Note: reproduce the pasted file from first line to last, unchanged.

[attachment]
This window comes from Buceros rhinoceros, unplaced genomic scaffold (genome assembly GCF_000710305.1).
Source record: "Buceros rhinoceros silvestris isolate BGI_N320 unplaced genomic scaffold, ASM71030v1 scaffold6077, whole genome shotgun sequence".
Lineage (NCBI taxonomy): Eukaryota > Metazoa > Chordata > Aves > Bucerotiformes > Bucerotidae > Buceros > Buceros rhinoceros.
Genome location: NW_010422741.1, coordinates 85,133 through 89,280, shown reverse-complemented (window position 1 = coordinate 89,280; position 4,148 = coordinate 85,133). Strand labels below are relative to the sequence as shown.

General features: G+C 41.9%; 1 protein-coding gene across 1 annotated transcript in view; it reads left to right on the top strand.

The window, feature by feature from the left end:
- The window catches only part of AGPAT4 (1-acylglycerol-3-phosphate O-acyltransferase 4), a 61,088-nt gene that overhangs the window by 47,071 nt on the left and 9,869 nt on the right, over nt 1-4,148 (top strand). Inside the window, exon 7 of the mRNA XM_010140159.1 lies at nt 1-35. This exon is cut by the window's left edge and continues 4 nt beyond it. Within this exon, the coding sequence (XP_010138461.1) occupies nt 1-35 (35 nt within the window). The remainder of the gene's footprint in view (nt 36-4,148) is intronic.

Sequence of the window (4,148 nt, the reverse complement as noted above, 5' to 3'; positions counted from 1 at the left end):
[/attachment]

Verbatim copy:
This window comes from Buceros rhinoceros, unplaced genomic scaffold (genome assembly GCF_000710305.1).
Source record: "Buceros rhinoceros silvestris isolate BGI_N320 unplaced genomic scaffold, ASM71030v1 scaffold6077, whole genome shotgun sequence".
Lineage (NCBI taxonomy): Eukaryota > Metazoa > Chordata > Aves > Bucerotiformes > Bucerotidae > Buceros > Buceros rhinoceros.
Genome location: NW_010422741.1, coordinates 85,133 through 89,280, shown reverse-complemented (window position 1 = coordinate 89,280; position 4,148 = coordinate 85,133). Strand labels below are relative to the sequence as shown.

General features: G+C 41.9%; 1 protein-coding gene across 1 annotated transcript in view; it reads left to right on the top strand.

The window, feature by feature from the left end:
- The window catches only part of AGPAT4 (1-acylglycerol-3-phosphate O-acyltransferase 4), a 61,088-nt gene that overhangs the window by 47,071 nt on the left and 9,869 nt on the right, over nt 1-4,148 (top strand). Inside the window, exon 7 of the mRNA XM_010140159.1 lies at nt 1-35. This exon is cut by the window's left edge and continues 4 nt beyond it. Within this exon, the coding sequence (XP_010138461.1) occupies nt 1-35 (35 nt within the window). The remainder of the gene's footprint in view (nt 36-4,148) is intronic.

Sequence of the window (4,148 nt, the reverse complement as noted above, 5' to 3'; positions counted from 1 at the left end):